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The Unique Legacy of Weird Tales –

The Unique Legacy of Weird Tales

Sunday , 11, October 2015 5 Comments

A new book of essays was released on October 1st. The Unique Legacy of Weird Tales is the last of Rowman & Littlefield’s Studies in Supernatural Literature volumes. Sunand Tryambak Joshi was the editor of this series that made it to seven before getting the headman’s axe for poor sales. Joshi stated he Unique Legacy of Weird Taleshad no interest in doing more popular writers such as Stephen King or Dean Koontz. The series might have lasted longer had he done so.

The books in the series include:

Lovecraft and Influence: His Predecessors and Successors, edited by Robert W. Waugh.
Lord Dunsany, H. P. Lovecraft, and Ray Bradbury: Spectral Journeys, by William F. Touponce.
Critical Essays on Lord, edited by Sunand Tryambak Joshi.
Ramsey Campbell: Critical Essays on the Modern Master of Horror, edited by Gary William Crawford.
Lord Dunsany: A Comprehensive Bibliography, Second Edition, by Sunand Tryambak Joshi and Darrell Schweitzer.
Disorders of Magnitude: A Survey of Dark Fantasy, by Jason V. Brock.

These books go for $80.00 a piece. I doubt local libraries are going to have these in the catalog.

The contents for The Unique Legacy of Weird Tales include:

Introduction: Justin Everett and Jeffrey Shanks

Part 1: The Unique Magazine: Weird Tales, Modernism, and Genre Genre Formation

1. “Something That Swayed as If in Unison”: The Artistic Authenticity of Weird Tales in the Interwar Periodical Culture of Modernism- Jason Ray Carvey
2. Weird Modernisms: Literary Modernism in the First Decade of Weird Tales– Jonas Prida
3. The Lovecraft Circle and the “Weird Class”: Against the Complacency of an Orthodox “Sun-Dweller”- Daniel Nyikos
4. Strange Collaborations: Weird Tales’s Discourse Community as a Site of of Collaborative Writing- Nicole Emmelhainz
5. Gothic to Cosmic: Sword-and-Sorcery Fiction in Weird Tales– Morgan T. Holmes

Part II: Eich-Pi-El and Two-Gun Bob: Lovecraft and Howard in Weird Tales

6. A Nameless Horror: Madness and Metamorphosis in H. P. Lovecraft and Postmodernism- Clancy Smith
7. Great Phallic Monoliths: Lovecraft and Sexuality- Bobby Derie
8. Evolutionary Otherness: Anthropological Anxiety in Robert E. Howard’s “Worms of the Earth” – Jeffrey Shanks
9. Eugenic Thoughts in the Works of Robert E. Howard- Justin Everette

Part III: Masters of the Weird: Other Authors of Weird Tales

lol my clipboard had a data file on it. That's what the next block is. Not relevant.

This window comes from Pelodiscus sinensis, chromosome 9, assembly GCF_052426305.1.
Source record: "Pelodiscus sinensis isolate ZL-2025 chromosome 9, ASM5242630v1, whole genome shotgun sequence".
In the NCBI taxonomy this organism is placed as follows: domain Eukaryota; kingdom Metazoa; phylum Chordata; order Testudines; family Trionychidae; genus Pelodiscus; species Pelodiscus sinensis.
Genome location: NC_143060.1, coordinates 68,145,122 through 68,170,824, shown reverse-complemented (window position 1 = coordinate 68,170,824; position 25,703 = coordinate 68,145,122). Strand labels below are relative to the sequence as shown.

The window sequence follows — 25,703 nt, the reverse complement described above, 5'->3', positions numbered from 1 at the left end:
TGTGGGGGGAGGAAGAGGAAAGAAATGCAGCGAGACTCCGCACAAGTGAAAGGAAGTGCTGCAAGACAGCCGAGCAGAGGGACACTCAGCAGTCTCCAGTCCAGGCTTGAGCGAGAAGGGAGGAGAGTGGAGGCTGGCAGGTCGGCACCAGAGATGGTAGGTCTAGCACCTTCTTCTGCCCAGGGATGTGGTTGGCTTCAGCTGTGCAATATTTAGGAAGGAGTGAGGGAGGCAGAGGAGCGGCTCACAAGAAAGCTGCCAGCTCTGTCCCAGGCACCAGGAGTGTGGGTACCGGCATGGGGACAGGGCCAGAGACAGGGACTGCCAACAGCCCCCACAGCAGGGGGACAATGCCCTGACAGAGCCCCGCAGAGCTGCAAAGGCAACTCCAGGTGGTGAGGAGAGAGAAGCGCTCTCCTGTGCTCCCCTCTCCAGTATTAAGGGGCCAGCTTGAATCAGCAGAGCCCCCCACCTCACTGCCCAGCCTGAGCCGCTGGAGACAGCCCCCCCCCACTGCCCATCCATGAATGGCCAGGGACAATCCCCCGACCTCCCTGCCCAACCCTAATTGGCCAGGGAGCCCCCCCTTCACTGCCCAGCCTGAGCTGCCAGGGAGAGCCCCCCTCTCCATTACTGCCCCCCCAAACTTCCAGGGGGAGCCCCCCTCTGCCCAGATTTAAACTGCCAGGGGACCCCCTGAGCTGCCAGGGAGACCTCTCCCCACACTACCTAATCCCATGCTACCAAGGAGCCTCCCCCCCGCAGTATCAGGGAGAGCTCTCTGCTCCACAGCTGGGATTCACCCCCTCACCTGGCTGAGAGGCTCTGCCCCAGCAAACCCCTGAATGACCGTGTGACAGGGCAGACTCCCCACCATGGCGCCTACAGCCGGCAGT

10. Pegasus Unbridled: Clark Ashton Smith and the Ghettoization of the Fantastic- Scott Connors
11. “A Round Cipher”: Word-Building and World-Building in the Weird Works of Clark Ashton Smith – Geoffrey Reiter
12. C. L. Moore, M. Brundage, and Jirel of Joiry: Women and Gender in the October 1934 Weird Tales – Jonathan Helland
13. Pscyho-ology 101: Incipient Madness in the Weird Tales of Robert Bloch- Paul W. Shovlin
14. “To Hell and Gone”: Harold Lawlor’s Self-Effacing Pulp Metafiction- Sidney Sondergard

The book comes out at 266 pages, 6.2 x 9.3 inches, 1.2 pounds. $80.00 for hardcover, $55.49 for kindle.

The contents range from sub-genre surveys to literary theory academic wankery. Some of the literary theory essays may not be to everyone’s taste but hopefully the reader may get a take home point or new piece of information. My essay covers the evolution of sword and sorcery fiction in Weird Tales which started out as gothic stories with swords and evolved into its classic form due to the influence of H. P. Lovecraft’s cosmic horror. This is the first academic book on Weird Tales that I am aware of.

  • Mike says:

    Good to see serious appreciation of a serious genre that has not received the respect it deserves. Maybe this will change things.

  • Daija says:

    Is this a second musical youth of Oldfield?

  • Custom Boxes says:

    he has not received the respect it deserves.

  • Amy Jackson says:

    Some of the literary theory essays may not be to everyone’s taste but hopefully the reader may get a take home point or new piece of information.

    • Morgan says:

      Most of the essays are not very good. Academic jargon dressing up goofy literary theory. My essay and Scott Connors give actual information. The rest, no.

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